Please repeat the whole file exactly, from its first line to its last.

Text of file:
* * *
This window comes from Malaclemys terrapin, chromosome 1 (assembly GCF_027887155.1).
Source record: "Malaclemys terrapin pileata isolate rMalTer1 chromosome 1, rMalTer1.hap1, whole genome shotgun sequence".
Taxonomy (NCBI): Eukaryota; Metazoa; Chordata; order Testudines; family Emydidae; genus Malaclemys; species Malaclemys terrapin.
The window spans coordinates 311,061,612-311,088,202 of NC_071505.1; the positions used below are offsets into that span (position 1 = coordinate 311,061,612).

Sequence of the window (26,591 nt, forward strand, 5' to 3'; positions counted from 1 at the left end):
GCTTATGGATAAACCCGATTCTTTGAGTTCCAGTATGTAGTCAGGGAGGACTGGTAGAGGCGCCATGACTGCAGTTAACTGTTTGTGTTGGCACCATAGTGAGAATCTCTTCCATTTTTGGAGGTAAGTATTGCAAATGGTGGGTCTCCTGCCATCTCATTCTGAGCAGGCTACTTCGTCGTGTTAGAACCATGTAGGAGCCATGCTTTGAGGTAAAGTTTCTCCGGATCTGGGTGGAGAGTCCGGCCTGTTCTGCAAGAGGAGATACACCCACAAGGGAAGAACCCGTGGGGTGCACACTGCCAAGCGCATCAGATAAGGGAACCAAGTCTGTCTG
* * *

This window comes from Malaclemys terrapin, chromosome 1 (assembly GCF_027887155.1).
Source record: "Malaclemys terrapin pileata isolate rMalTer1 chromosome 1, rMalTer1.hap1, whole genome shotgun sequence".
Taxonomy (NCBI): Eukaryota; Metazoa; Chordata; order Testudines; family Emydidae; genus Malaclemys; species Malaclemys terrapin.
The window spans coordinates 311,061,612-311,088,202 of NC_071505.1; the positions used below are offsets into that span (position 1 = coordinate 311,061,612).

Sequence of the window (26,591 nt, forward strand, 5' to 3'; positions counted from 1 at the left end):
GCTTATGGATAAACCCGATTCTTTGAGTTCCAGTATGTAGTCAGGGAGGACTGGTAGAGGCGCCATGACTGCAGTTAACTGTTTGTGTTGGCACCATAGTGAGAATCTCTTCCATTTTTGGAGGTAAGTATTGCAAATGGTGGGTCTCCTGCCATCTCATTCTGAGCAGGCTACTTCGTCGTGTTAGAACCATGTAGGAGCCATGCTTTGAGGTAAAGTTTCTCCGGATCTGGGTGGAGAGTCCGGCCTGTTCTGCAAGAGGAGATACACCCACAAGGGAAGAACCCGTGGGGTGCACACTGCCAAGCGCATCAGATAAGGGAACCAAGTCTGTCTG